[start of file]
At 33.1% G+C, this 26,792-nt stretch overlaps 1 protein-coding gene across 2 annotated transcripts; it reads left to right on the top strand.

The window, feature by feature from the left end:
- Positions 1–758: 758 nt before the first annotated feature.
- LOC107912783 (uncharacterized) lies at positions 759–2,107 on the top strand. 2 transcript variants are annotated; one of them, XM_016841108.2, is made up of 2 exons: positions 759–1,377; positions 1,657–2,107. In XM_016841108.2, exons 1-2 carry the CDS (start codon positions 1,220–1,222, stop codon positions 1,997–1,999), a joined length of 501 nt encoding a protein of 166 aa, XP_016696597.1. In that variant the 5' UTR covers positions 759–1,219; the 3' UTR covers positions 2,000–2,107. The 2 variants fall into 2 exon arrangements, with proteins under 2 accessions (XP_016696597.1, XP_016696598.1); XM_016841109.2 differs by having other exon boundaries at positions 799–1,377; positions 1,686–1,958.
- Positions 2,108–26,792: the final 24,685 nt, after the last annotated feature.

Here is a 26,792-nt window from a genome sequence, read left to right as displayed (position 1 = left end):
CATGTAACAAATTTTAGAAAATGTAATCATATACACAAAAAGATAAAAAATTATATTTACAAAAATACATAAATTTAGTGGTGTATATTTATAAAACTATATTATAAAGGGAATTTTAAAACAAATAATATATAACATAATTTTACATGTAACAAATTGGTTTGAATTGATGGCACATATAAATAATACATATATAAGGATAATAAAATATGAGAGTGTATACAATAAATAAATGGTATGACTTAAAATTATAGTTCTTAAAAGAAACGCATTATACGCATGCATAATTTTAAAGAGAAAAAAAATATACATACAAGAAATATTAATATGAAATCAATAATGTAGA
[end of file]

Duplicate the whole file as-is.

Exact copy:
At 33.1% G+C, this 26,792-nt stretch overlaps 1 protein-coding gene across 2 annotated transcripts; it reads left to right on the top strand.

The window, feature by feature from the left end:
- Positions 1–758: 758 nt before the first annotated feature.
- LOC107912783 (uncharacterized) lies at positions 759–2,107 on the top strand. 2 transcript variants are annotated; one of them, XM_016841108.2, is made up of 2 exons: positions 759–1,377; positions 1,657–2,107. In XM_016841108.2, exons 1-2 carry the CDS (start codon positions 1,220–1,222, stop codon positions 1,997–1,999), a joined length of 501 nt encoding a protein of 166 aa, XP_016696597.1. In that variant the 5' UTR covers positions 759–1,219; the 3' UTR covers positions 2,000–2,107. The 2 variants fall into 2 exon arrangements, with proteins under 2 accessions (XP_016696597.1, XP_016696598.1); XM_016841109.2 differs by having other exon boundaries at positions 799–1,377; positions 1,686–1,958.
- Positions 2,108–26,792: the final 24,685 nt, after the last annotated feature.

Here is a 26,792-nt window from a genome sequence, read left to right as displayed (position 1 = left end):
CATGTAACAAATTTTAGAAAATGTAATCATATACACAAAAAGATAAAAAATTATATTTACAAAAATACATAAATTTAGTGGTGTATATTTATAAAACTATATTATAAAGGGAATTTTAAAACAAATAATATATAACATAATTTTACATGTAACAAATTGGTTTGAATTGATGGCACATATAAATAATACATATATAAGGATAATAAAATATGAGAGTGTATACAATAAATAAATGGTATGACTTAAAATTATAGTTCTTAAAAGAAACGCATTATACGCATGCATAATTTTAAAGAGAAAAAAAATATACATACAAGAAATATTAATATGAAATCAATAATGTAGA